Turning is vital to progressing as a surfer. If you’re an intermediate surfer looking to improve your on-wave performance, mastering the bottom turn to top turn combo will help you take your surfing to the next level. In surfing, most maneuvers are designed to get the surfer back in the pocket where the wave has the most speed. In a recent surf tips article, we covered how to generate speed on a wave. We generate speed to help get through slow sections of the wave and set up maneuvers like cutbacks, snaps, or airs. If you’ve begun to master generating speed on a wave, it’s time to take the next step in surf progression and learn to effectively turn. Turning allows us to finish waves with style, get back into the pocket, and further generate speed. For JOB Surf Experience Surf Tips: Mastering Bottom Turns, continue reading below.
Surf tips: Identifying Sections and the different types of turns
The first step to turning on a surfboard is to identify the sections of the wave where a turn would be appropriate. There are a variety of ways to turn while surfing, but they can all be placed into four categories: bottom turns, top turns, snaps, and cutbacks. Each turn is performed in a different section of the wave for a different purpose. Bottom turns are performed either just after a surfer pops up or down the line to set up a top turn.
Starting the Wave with a Bottom Turn
Not every wave begins with a bottom turn. If a wave is particularly mushy and weak or breaking quickly, you may be forced to take a high line to make the next section. Mushy waves don’t provide surfers with the necessary momentum to continue down the line after a bottom turn into the flats. Fast-breaking waves may have the necessary power to allow surfers to turn out in front of the wave, but they break too quickly for a surfer to recover from a wide bottom turn. If a wave is breaking at a moderate pace and a bottom turn is appropriate, surfers have two options, large swooping bottom turns that extend into the flats, and shallow bottom turns that allow surfers to quickly set their line. Use a large, swooping bottom turn to set up a successive top turn. Use a shallow bottom turn to set your line on the upper two-thirds of the wave and make it through vertical sections of the wave.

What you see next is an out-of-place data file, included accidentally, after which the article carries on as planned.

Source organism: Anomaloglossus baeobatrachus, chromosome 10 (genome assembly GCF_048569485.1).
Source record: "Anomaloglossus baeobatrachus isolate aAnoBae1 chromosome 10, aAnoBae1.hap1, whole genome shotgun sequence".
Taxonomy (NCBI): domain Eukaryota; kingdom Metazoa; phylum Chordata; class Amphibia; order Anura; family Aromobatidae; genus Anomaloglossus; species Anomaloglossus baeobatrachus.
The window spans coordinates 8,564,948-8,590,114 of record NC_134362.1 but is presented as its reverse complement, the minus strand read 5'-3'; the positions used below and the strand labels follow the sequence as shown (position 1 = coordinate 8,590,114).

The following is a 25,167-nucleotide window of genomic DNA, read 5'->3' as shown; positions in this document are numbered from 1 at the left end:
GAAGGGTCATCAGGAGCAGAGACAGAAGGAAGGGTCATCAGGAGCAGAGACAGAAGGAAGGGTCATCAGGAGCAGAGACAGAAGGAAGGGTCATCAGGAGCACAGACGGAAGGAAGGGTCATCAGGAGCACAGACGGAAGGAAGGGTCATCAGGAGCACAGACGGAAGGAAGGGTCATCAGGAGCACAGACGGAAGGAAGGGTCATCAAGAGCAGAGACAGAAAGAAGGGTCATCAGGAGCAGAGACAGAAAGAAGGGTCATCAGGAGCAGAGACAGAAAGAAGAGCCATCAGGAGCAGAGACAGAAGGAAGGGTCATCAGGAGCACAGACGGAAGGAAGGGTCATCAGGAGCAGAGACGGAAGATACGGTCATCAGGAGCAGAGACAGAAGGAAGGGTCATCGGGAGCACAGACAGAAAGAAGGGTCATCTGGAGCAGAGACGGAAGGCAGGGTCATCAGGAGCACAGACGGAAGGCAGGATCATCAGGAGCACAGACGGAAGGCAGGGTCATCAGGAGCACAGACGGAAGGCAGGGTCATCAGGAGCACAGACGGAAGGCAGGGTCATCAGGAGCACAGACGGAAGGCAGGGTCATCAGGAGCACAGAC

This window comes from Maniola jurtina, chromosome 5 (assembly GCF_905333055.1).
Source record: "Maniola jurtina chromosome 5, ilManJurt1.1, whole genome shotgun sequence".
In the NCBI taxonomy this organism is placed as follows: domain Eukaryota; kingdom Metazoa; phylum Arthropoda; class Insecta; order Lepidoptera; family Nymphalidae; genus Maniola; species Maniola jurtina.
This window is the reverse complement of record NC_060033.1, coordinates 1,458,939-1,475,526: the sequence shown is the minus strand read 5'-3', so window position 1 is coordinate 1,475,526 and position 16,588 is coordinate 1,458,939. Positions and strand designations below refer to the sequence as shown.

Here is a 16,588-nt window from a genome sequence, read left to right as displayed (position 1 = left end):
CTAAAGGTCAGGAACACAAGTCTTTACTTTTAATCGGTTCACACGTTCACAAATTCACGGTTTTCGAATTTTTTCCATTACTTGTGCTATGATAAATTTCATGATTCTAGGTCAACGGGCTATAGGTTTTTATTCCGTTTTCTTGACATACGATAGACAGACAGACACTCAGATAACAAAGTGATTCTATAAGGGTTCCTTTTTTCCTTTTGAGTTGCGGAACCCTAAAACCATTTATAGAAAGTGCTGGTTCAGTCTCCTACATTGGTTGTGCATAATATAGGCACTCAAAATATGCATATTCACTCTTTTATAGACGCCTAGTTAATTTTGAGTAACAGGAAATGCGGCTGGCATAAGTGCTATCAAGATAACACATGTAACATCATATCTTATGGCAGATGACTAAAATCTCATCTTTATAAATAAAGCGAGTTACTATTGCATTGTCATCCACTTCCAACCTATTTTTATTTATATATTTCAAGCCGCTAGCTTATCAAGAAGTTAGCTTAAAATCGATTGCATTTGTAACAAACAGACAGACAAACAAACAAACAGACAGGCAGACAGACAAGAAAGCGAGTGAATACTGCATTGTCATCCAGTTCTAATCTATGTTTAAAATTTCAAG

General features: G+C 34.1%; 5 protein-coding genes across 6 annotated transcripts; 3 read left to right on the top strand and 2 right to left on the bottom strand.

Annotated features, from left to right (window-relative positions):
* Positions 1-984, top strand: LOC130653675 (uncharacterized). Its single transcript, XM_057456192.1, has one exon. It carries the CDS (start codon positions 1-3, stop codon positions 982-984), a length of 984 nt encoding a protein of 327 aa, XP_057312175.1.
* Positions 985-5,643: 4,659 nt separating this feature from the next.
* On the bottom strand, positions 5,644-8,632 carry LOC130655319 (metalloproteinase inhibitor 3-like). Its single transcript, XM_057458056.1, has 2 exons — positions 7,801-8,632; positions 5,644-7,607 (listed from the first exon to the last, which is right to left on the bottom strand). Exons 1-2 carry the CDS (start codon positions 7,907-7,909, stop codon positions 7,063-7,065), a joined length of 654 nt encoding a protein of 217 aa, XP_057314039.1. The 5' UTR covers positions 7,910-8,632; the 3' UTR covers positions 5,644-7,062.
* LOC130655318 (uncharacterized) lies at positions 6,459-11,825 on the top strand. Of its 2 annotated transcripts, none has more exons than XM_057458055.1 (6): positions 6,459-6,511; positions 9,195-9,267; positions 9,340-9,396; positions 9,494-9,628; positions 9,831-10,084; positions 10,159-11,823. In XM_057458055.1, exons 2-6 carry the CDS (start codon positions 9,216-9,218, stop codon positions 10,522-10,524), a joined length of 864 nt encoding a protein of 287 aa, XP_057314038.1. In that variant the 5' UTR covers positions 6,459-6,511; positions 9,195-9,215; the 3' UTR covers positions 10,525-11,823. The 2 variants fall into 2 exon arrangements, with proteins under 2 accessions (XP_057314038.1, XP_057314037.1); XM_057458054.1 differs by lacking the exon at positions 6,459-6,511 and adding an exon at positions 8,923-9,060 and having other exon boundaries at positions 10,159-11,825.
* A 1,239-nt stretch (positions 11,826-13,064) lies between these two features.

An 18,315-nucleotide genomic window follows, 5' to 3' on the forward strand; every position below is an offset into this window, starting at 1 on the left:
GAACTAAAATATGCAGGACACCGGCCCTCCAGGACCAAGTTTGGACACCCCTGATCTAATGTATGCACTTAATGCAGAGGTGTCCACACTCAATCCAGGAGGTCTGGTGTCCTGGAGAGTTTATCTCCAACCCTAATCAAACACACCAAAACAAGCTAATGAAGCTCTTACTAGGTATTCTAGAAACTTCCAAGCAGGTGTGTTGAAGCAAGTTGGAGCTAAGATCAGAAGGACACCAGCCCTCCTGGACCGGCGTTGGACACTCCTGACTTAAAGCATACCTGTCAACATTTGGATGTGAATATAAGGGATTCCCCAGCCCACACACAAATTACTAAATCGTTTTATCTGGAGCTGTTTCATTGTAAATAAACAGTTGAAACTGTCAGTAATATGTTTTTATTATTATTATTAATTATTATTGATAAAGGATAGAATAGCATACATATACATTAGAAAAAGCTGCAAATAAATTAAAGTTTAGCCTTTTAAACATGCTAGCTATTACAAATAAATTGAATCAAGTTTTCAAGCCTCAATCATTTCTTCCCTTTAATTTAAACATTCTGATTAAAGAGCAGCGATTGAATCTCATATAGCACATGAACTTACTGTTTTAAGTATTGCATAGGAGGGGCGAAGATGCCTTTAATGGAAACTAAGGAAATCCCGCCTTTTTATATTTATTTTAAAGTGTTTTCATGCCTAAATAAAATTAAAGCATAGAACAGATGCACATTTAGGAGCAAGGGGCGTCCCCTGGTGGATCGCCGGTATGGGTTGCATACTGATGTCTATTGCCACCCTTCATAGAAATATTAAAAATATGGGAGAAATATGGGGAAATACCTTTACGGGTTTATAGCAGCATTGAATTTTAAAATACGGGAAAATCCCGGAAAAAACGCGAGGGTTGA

How to Bottom Turn
In our previous surf tips post about generating speed, we mentioned that surfers utilize their entire bodies and gravity to help them generate speed along the wave’s face. The same is true of bottom turning. To bottom turn, take off at the peak or as close to the peak as possible to give yourself the maximum momentum going into your turn. Aim your board 15° to 45° down the waves face, depending on what type of bottom turn you wish to perform. As you descend the waves face, compress your body by bending at the knees. As you reach the bottom third of the wave’s face, compress further with your back knee slightly tucked and dig your inside rail into the wave’s face. As you dig your rail, you’ll feel your rail line engage on the wave’s face and propel you back up the wave. Decompress as your rise up the wave to begin generating speed or to perform a top turn. As with generating speed, when you are bottom turning, it’s vital to look in the direction you want to go. In this case, it’s up the wave’s face.
Backside Bottom Turns
Executing a bottom turn while riding backside is like bottom turning front side. Because you’re not facing the wave, it is especially important to look over your shoulder and aim your turn up the wave’s face. As you descend, you’ll use your heels to engage your backside rail and ascend the wave. As you reach the bottom of your descent with your rail engaged, reach down with your leading arm to help rotate your body.
A bottom turn can make or break an entire ride. Stay tuned to the Jamie O’Brien Surf Experience Blog for more surf tips. Visit our website to book your North Shore Surf Lessons, North Shore Surf Guiding, Stand Up Paddle Tours, and more! If you’re planning an Oahu vacation, book your stay at the Turtle Bay Resort to stay close to all the action on the North Shore.